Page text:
I vividly remember showing up for this hike, with my baby in a carrier, and awkwardly introducing myself to the two other women who signed up that day. We started walking and talking and before I knew it, the hike was over. A success.

Fast forward 8 years – our family has a solid network of friends that grew from this first hike. We built our own community. Our children go to different schools, we live on different sides of the city, but we regularly plan events and activities that bring us together. I love the support and the connection, and I love that my children have this one constant network that has been there since the beginning.

“Meetup helps people find and create communities based around the ideas and activities that matter to them. Meetups can be formed around a common interest or cause, and they are sustained through regular, face-to-face gatherings.”

As a newcomer to the Lower Mainland, there are a number of MeetUps that may be of interest to you as well. You can search according to cultural affinity, job searching techniques, improving a skill-set, or a fun activity or outing.

If you click on the search box field, you can see the various categories, ranging from Arts & Culture to Sports & Recreation. You’ll also see groups specific to Language and Ethnic Identity:

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Another MeetUp, Job Search for New Immigrants in Greater Vancouver, offers support for new immigrants interested in understanding the Canadian labor market, networking, interviewing, social media and existing programs and resources in the community (they look like a welcoming bunch).


Whatever your interest, if you’re looking to expand your networks, share ideas, or find activities, Meetup might be the place to get you connected to the people who will become your community.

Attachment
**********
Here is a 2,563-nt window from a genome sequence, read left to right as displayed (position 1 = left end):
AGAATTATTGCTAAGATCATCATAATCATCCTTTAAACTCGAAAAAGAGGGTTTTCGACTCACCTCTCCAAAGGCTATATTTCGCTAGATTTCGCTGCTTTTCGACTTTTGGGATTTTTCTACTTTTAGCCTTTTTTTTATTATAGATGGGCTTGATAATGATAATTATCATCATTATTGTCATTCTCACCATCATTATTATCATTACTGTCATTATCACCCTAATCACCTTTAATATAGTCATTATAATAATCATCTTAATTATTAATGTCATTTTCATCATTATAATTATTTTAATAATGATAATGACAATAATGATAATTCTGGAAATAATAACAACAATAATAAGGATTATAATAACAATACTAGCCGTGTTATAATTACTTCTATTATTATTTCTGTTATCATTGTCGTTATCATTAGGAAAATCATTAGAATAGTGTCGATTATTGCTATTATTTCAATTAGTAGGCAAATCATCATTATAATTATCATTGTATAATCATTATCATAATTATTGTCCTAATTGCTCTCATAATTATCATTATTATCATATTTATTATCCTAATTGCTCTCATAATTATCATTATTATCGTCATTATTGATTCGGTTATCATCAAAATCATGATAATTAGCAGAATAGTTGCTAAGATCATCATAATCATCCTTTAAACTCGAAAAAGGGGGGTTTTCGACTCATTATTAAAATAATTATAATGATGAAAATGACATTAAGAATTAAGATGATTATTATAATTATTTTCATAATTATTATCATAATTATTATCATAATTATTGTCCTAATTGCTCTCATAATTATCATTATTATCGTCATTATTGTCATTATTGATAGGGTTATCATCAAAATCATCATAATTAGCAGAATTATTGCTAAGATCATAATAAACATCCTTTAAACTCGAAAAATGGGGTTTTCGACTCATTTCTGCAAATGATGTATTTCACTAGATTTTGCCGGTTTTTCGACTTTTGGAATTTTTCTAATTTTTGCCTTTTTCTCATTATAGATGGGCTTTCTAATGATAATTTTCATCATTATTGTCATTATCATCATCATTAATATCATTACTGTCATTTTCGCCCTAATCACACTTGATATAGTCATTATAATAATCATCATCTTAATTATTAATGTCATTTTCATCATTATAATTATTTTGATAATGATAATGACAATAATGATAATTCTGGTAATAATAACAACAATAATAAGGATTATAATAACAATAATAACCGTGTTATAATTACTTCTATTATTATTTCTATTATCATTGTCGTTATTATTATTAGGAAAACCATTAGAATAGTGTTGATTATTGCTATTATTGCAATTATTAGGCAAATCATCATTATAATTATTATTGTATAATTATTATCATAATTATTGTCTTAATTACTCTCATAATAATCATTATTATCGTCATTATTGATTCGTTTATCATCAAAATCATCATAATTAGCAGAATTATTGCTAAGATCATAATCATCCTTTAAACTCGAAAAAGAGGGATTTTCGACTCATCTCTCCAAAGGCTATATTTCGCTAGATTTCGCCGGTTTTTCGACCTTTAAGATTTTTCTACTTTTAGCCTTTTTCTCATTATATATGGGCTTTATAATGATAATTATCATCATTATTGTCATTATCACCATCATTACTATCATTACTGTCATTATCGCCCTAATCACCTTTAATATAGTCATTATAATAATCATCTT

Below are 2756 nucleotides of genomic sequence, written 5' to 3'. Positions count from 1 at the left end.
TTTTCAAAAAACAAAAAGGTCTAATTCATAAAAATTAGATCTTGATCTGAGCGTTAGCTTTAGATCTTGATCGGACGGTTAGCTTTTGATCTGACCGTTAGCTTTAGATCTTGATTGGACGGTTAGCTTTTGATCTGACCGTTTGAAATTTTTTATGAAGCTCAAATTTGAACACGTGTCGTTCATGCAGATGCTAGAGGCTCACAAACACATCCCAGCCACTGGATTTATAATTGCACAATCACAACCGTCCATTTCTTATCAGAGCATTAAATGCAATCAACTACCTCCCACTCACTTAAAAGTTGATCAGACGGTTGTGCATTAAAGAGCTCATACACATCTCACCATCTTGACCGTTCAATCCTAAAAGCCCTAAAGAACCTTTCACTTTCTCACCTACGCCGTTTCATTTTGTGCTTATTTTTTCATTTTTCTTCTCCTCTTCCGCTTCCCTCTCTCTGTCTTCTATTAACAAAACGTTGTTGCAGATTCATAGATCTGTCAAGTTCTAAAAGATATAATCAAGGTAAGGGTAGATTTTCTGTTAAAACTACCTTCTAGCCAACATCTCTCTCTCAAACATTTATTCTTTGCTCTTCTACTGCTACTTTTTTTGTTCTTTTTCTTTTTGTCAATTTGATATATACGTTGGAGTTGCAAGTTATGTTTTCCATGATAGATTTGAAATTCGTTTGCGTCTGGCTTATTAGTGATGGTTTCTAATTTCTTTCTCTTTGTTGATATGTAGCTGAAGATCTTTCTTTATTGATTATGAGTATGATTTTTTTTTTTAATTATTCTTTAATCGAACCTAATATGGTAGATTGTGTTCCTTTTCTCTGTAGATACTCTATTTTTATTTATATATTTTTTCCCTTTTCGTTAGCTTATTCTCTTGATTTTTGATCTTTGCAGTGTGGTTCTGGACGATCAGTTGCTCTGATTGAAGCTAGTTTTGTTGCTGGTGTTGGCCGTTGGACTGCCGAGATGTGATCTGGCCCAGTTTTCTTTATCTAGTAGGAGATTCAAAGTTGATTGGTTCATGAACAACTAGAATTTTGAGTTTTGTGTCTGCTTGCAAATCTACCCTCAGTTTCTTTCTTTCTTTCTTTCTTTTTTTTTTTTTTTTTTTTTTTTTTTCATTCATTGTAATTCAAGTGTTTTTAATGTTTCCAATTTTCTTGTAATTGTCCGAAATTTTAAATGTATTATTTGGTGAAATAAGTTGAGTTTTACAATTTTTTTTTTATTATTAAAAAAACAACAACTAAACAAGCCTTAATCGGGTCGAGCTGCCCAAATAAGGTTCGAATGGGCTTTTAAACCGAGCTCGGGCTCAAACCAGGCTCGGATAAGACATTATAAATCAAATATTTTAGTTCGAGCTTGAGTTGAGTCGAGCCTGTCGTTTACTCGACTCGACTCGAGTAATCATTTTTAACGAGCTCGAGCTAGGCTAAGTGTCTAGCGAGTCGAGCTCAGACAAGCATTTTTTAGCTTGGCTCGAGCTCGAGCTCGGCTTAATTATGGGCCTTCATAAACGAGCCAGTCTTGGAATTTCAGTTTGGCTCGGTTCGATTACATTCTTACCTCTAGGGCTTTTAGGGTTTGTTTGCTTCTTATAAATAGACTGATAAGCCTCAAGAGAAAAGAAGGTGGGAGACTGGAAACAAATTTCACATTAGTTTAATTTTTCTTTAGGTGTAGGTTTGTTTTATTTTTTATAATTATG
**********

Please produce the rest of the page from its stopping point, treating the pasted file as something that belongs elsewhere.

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Get your (Board) Game on!

What was your favourite game to play growing up?

I loved Risk. I would spend hours with my brothers and sister strategizing and contemplating how I would take over the world. On rare occasions, when I won, I would bask in the glory of sibling domination until crushed in the next game.

Board games are back. Many cafes and restaurants now furnish a variety of games on their shelves for patrons to play and connect while enjoying their stay. Board game stores are popping up to sell their wares. And, of course, libraries are offering game nights and game making activities.

Yut_sticksThe Burnaby Public Libraries is hosting a Game Crafters night in which participants will make their own board games that were invented in Asia. Each family will be able to take one or two games home with them after
construction and lessons (registration is encouraged).

The Vancouver Public Library regularly posts times for participants to play Board Games. You can drop in and play the variety of games available at the library.

Richmond Public Library offers a Family Board Game Extravaganza in which you can bring your own games, play featured games or choose another game. Your family, or your friends are welcome to join.

The Fraser Valley Regional Library (George Mackie branch) adds pizza to their Teen Night Pizza and Games with games and snacks provided by Imperial Hobby.

The Surrey Libraries (Strawberry Hill branch) has Fab Fridays where participants are invited to make crafts, play board games or watch movies.

The Port Moody Library Books and Board Games invites families to come read with their children or play any of the games held in the library.

The Coquitlam Public Library is hosting an Imagination Fair where participants can build and play with a variety of games.

Plan the time to connect and play over strategies and moves – keep your eyes on the calendars at your libraries. Spend an afternoon or evening basking in timeless and ageless fun with your family and friends. All free of charge.



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Culture Access Pass – Explore Vancouver

Well this weather caught me by surprise. I have some friends coming from out of town and had hoped to take them hiking, biking and all things outdoors. Instead, I have to figure out what indoor activities we can do.

Lucky for me, I know about the Culture Access Pass: